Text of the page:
In Airhead by Meg Cabot, high school junior Em Watts is not a stereotypical teen girl.  Rather than hang out with girlfriends and keep up with the latest fashion trends, Em prefers to read or play video games with her best friend Christopher.  She refers to girls who are preoccupied by their appearance as members of the “walking dead.”  Through a bizarre twist of fate, Em is reluctantly forced to live the life of a world-famous supermodel, literally.  Airhead is totally fun and engaging, while featuring a strong female role model and offering positive messages about inner versus outer beauty.

On the other end of the spectrum there is The Belle of the Brawl, written by the author of the popular Clique series.  This story takes place at a boarding school for the most gifted girls in America.  While this seems like a positive premise, most of the characters are like the “walking dead” described by Em Watts — obsessed with beauty and boys.  The plot brings out the worst in these girls, as eighty-eight of them compete to “land” one of five boys at the school.  The result is lots of scheming, backstabbing, and revenge plotting.  Entertaining?  Maybe.  But at what cost to our daughters?  I’m just saying.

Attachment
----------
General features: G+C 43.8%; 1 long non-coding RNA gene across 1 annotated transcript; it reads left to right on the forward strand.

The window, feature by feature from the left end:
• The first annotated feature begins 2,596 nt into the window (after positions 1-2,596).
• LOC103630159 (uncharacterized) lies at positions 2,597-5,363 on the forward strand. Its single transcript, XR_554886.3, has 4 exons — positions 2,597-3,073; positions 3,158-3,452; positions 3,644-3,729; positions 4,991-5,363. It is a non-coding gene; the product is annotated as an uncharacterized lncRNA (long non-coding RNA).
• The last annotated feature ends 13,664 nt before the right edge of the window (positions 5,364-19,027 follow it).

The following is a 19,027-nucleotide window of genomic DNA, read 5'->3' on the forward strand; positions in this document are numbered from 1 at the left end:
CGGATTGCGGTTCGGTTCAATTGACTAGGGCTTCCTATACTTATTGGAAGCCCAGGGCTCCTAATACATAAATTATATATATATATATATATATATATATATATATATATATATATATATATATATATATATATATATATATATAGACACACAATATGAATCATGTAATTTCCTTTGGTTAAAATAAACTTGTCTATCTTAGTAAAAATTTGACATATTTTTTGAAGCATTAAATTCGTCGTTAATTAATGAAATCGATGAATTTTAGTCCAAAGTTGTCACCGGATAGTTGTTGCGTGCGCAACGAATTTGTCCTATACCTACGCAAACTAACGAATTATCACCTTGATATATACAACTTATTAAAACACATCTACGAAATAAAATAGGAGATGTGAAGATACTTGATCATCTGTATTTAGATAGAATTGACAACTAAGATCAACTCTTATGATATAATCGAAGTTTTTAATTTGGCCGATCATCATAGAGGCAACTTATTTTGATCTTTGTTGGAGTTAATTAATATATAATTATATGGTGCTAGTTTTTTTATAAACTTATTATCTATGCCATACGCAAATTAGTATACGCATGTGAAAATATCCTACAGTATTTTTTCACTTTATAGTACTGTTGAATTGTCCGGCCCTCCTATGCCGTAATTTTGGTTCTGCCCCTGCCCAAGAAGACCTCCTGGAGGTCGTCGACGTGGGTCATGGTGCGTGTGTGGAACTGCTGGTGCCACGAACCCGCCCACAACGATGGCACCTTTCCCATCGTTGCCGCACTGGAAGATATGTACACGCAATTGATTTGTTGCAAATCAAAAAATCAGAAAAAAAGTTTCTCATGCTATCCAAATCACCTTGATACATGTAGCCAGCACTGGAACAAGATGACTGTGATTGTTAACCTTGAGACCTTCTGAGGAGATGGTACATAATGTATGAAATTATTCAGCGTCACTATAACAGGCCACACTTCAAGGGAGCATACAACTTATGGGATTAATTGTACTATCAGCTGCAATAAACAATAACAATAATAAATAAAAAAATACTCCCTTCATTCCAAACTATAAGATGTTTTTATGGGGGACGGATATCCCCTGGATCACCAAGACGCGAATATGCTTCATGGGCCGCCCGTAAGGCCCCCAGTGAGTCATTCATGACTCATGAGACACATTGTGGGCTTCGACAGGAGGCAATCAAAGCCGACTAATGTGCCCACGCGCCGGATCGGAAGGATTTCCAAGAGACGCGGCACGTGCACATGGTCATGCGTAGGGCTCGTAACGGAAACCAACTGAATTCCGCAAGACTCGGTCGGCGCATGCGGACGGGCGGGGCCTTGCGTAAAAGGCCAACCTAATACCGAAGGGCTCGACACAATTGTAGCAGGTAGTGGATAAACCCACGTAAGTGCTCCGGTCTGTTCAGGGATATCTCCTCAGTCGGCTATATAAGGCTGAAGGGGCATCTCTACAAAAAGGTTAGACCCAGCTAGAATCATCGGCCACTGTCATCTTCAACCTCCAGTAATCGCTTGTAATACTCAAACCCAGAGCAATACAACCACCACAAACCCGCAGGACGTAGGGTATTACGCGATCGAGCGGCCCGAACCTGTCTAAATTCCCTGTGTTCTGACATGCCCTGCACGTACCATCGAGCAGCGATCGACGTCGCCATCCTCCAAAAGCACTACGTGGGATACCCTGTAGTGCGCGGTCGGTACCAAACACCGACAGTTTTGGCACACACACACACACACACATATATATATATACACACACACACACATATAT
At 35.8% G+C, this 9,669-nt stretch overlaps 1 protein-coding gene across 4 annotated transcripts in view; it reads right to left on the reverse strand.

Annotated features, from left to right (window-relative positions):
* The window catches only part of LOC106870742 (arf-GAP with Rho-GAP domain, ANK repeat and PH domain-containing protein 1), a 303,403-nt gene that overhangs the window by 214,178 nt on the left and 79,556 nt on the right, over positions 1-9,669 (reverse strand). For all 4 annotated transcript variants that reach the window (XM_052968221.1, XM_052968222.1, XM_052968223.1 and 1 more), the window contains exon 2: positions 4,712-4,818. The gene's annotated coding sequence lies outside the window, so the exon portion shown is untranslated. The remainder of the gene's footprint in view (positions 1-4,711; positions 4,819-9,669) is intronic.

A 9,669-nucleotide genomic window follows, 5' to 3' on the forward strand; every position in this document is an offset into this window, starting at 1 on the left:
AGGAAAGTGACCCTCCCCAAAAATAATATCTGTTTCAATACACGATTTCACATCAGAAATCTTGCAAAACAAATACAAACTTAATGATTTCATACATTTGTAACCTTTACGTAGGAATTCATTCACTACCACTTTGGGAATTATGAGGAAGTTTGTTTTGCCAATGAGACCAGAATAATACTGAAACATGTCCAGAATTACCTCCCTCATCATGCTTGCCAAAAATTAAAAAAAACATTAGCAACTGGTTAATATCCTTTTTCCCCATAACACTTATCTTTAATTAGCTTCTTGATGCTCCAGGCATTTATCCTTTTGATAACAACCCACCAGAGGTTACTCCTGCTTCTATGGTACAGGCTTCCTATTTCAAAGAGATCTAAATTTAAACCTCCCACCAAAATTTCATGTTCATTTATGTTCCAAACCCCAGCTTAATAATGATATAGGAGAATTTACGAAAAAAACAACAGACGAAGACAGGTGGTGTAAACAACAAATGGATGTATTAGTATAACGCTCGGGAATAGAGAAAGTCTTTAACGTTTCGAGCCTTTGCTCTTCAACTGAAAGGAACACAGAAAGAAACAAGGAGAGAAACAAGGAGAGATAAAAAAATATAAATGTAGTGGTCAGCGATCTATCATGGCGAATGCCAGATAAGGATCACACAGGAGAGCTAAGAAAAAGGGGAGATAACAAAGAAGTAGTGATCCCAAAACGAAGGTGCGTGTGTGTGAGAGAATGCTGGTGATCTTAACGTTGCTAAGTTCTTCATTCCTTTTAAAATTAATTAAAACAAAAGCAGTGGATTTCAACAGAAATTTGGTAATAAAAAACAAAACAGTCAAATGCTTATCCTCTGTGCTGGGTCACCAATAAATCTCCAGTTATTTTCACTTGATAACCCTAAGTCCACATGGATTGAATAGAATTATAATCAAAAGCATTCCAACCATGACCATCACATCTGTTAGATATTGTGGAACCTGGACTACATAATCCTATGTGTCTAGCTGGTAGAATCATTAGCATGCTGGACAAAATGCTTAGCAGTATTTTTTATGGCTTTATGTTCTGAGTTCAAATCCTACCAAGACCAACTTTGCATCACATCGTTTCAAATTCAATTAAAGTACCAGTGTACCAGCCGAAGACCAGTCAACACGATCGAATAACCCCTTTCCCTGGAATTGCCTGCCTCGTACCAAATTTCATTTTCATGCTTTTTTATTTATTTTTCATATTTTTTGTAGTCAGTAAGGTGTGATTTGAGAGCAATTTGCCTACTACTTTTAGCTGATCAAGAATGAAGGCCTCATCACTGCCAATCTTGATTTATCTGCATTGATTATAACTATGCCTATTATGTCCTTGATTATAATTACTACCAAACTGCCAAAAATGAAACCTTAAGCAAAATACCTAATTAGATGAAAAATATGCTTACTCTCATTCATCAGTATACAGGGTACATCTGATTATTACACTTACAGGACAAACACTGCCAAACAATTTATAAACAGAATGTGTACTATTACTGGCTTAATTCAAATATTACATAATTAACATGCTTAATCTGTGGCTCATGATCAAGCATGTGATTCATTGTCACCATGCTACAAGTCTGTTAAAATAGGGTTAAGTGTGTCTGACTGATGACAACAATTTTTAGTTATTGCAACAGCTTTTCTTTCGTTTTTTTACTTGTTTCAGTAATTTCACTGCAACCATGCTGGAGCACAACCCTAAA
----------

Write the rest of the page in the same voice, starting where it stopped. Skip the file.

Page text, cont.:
-Jen, StorySnoop

Teen Read Week wraps up with guest blogger Wade Wallerstein, on Freak Show and Will Grayson, Will Grayson

Saturday, October 23rd, 2010

To celebrate the Young Adult Library Services Association’s Teen Read Week, StorySnoops is hosting a series of interviews with YA lit authors and enthusiasts.  Started in 1998, Teen Read Week is YALSA’s annual event encouraging teens to read just for the fun of it.  We hope you enjoy this series as much as we enjoyed putting it together!

Our friend Wade Wallerstein is our guest blogger today, wrapping up our Teen Read Week interview series.  He is a high school sophomore, who writes for his school newspaper. Currently on his nightstand? In Cold Blood, by Truman Capote. Enjoy!
-The Snoops

Usually, when it comes to literature, homosexual characters are cookie cutter stereotypes: big and flashy, abrasive and sparkly, overly feminine and ‘fabulous.’ Upon first opening Freak Show and Will Grayson, Will Grayson, I was disappointed to discover that the main gay characters in both novels fit these descriptions to a tee. I myself am a gay teen, and yes I do have my rhinestone-studded ‘gay’ moments, but I often feel that the gay community in general is mis-portrayed in books. Upon further reading, however, I was immediately captivated by Billy Bloom, a seventeen-year-old drag queen, and Tiny Cooper, a 300 lb. high school junior. Billy Bloom courageously shows up at his conservative Southern school decked out in full on drag, while Tiny Cooper fearlessly presents a play of his life for the student body.